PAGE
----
The white man made us many promises, but he only kept one. He promised to take our land, and he took it.--Mahpiya Luta, Ogala Lakota leader, 1882
IN AUGUST, Redwood Equities sold $100 million worth of wetlands to Station Casinos of Las Vegas, Nev., for their use in developing a casino-hotel-shopping complex at the headwaters of the Laguna de Santa Rosa. The gambling corporation decided not to build on the portion of the wetland that is undergoing environmental review by the National Indian Gaming Commission (NIGC). That review is two years behind schedule, but it does not take a genius to see that paving a field that is under water all winter is silly. Station proposes to use the undeveloped flood plain to mitigate the destruction of a less wet wetlands abutting Rohnert Park. Regulatory delay has proven to be a boon for local investors who got more than top dollar for 270 acres of marshland originally stolen from Coast Miwok and Southern Pomo Indians long ago.
Station Casino's interests in Sonoma County are fronted by Greg Sarris, chairman of the Federated Indians of Graton Rancheria. The Las Vegas company supplies the cash and business expertise; Sarris supplies his tribe's ability to create a Las Vegas–style casino (a privilege prohibited to non-Indians). Tribal "sovereignty" trumps most local and state regulations. Without it, the casino could not be built. With it, employees get the shaft.
The prevailing theory of sovereignty holds that Indian tribes are legally immune from complying with state and federal regulations that protect the civil rights of casino employees. California's tribal compacts, however, require tribal governments to institute employee protections that are "no less stringent" than state and federal laws. But in Placer County, Station Casinos and the United Auburn Indian Community are being credibly sued for failing to protect Thunder Valley Casino employees from sexual harassment, discrimination and civil rights violations. The Thunder Valley principals have ducked under the umbrella of sovereign immunity, claiming that aggrieved employees cannot sue the casino because, unlike every other worker in California, they gave up this fundamental right when they took a job with a "domestic dependent nation."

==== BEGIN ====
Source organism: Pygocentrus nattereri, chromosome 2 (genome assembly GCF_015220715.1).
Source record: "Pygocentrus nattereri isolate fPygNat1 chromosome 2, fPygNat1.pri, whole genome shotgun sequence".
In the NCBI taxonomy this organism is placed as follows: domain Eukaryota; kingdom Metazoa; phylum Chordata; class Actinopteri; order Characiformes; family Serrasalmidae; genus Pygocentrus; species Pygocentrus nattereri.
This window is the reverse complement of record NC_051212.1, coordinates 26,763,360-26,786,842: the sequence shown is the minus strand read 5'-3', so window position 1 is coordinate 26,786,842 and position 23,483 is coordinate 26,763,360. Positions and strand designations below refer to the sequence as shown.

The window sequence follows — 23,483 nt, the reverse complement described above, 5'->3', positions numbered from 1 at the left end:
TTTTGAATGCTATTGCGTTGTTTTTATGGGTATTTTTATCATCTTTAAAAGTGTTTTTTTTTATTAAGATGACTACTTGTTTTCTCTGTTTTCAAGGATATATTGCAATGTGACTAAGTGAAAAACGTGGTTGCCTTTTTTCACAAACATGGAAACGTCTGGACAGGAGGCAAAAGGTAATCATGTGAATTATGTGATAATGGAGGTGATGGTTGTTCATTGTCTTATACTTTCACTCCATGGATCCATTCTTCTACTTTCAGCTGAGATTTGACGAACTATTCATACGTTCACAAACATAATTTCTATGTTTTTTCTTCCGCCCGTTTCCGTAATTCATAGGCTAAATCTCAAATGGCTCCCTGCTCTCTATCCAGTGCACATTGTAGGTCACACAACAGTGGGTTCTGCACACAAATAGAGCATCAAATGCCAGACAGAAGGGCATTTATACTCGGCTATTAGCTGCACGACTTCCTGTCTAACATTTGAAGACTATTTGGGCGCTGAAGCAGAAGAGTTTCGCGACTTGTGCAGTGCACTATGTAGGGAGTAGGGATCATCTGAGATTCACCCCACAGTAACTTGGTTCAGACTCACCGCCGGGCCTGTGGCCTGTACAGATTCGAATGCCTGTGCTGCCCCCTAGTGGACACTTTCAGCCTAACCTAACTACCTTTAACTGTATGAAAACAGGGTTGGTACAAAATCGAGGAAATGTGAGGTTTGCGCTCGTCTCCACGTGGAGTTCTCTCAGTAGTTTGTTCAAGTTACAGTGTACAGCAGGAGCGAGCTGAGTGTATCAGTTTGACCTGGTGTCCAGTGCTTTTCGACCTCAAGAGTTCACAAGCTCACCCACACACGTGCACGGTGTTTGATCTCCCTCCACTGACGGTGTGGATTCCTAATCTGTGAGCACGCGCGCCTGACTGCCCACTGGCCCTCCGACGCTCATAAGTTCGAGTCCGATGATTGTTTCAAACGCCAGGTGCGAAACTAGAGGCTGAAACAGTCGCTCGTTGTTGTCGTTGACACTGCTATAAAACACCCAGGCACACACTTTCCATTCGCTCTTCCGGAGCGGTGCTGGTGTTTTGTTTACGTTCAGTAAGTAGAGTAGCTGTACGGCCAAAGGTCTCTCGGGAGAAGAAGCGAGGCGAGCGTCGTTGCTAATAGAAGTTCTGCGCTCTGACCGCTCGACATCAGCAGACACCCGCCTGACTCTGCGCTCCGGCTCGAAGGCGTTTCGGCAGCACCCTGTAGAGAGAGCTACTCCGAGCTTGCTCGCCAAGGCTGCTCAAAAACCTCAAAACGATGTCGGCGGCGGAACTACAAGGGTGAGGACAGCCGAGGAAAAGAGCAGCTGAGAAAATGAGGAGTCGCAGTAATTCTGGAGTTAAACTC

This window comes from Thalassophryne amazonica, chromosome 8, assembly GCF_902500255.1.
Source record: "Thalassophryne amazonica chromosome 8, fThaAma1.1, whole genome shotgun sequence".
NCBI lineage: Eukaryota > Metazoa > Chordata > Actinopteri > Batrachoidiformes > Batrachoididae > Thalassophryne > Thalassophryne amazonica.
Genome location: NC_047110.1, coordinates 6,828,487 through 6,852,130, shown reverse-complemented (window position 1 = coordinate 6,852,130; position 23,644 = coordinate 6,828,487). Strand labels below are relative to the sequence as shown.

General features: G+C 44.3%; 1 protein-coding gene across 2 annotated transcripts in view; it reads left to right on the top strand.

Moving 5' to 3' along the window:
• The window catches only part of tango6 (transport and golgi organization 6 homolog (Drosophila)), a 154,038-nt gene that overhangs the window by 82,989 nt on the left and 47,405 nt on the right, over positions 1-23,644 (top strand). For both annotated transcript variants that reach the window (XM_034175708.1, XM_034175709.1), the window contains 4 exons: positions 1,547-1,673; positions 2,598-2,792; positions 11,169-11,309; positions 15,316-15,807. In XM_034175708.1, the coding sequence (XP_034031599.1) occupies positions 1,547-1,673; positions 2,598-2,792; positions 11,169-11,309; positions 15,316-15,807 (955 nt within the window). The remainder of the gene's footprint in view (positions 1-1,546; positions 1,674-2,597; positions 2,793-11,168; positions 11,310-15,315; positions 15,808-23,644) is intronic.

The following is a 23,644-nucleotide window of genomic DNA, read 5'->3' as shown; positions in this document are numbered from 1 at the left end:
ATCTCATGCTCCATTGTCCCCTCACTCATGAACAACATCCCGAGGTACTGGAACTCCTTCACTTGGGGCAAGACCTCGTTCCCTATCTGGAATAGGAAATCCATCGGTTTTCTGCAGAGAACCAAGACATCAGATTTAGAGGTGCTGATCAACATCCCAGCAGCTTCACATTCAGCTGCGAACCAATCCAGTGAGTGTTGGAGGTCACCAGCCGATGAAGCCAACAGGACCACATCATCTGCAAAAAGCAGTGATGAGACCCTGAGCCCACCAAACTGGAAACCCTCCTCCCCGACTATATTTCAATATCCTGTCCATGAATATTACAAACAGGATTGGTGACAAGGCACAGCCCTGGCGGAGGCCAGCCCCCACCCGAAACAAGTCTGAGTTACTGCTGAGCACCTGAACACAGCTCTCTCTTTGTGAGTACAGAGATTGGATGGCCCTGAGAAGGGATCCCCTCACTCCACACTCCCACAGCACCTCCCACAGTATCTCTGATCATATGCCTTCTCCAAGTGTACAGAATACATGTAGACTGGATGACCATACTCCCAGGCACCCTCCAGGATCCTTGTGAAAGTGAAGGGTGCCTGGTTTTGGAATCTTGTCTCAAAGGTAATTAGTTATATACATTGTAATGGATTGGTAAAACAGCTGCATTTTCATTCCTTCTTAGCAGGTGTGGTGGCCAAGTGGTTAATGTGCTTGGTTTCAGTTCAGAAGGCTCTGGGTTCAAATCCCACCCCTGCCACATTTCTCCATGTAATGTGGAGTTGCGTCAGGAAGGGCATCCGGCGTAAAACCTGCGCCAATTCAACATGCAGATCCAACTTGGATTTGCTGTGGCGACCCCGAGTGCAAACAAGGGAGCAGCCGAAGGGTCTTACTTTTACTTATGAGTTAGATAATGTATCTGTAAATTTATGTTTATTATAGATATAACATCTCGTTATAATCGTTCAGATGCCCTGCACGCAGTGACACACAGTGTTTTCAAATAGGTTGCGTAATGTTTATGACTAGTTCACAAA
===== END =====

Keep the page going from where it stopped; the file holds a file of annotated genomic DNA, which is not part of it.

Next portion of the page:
In 1988, Congress passed the Indian Gaming Regulatory Act that enables the creation of Las Vegas-Indian partnerships. But the doctrine of sovereignty that underpins the act is subjective, partial and politically malleable. For example, criminal courts and local police have jurisdiction inside Indian country. Tribal casinos must comply with state and federal financial regulations. Federal courts can force tribes to disgorge taxes. Congress can break its grant of partial sovereignty--just like it has broken most Indian treaties--by repealing the act. State legislatures are free to outlaw all gambling, which would euthanize Las Vegas-Indian deals. The act was not designed to recompense a million surviving Indians for the genocide of their ancestors; it was designed to mint money, mostly for such non-Indians as Station Casinos, and if a few tribal leaders get a piece, so be it.
Sarris promotes sovereignty as an inviolable right. Why, then, on April 22, 2003, did he sign a contract between the Graton Rancheria and Station Casinos that includes an irrevocable waiver of sovereign immunity in favor of the Las Vegas corporation? Should the tribe fail to pay off the hundreds of millions of dollars, plus interest, that it is borrowing from Station, or otherwise annoy it, even involuntarily, Station is granted the right to sue the tribe in state or federal court. The doctrine of sovereign immunity generally does not allow casino patrons, employees, vendors or neighbors this recourse. But Station can sue the tribe, because it has purchased the tribe's only business asset: the use of its sovereign status. Sarris says the waiver was a condition of doing business.
The partially redacted contract, which I obtained from the NIGC, places the tribe in a position of perpetual subordination to the corporation, renewable every seven years. The tribe has little or no meaningful control over the operation of the casino it "owns." In return for fronting Station, the tribe will receive an undisclosed percentage of gamblers' losses. But Station does not want tribal officials anywhere near the cash. The contract states that the casino's bank account "shall be under the sole dominion of and control of the Company [Station Casinos], but shall be maintained by the Bank in the name of the Tribe."
Sarris says if the casino is not built, the tribe will not have to repay the $123 million or so it has borrowed to date. Station disagrees. Its spokesperson e-mailed me, "Based on the contract, if the [casino] project doesn't come to fruition . . . then the Tribe is responsible for paying us back through revenue earned from future projects."
If the casino tanks, the 1,085 members of the Graton tribe will owe one heck of a mortgage on a swamp.
From the October 12-18, 2005 issue of the North Bay Bohemian.
© 2005 Metro Publishing Inc.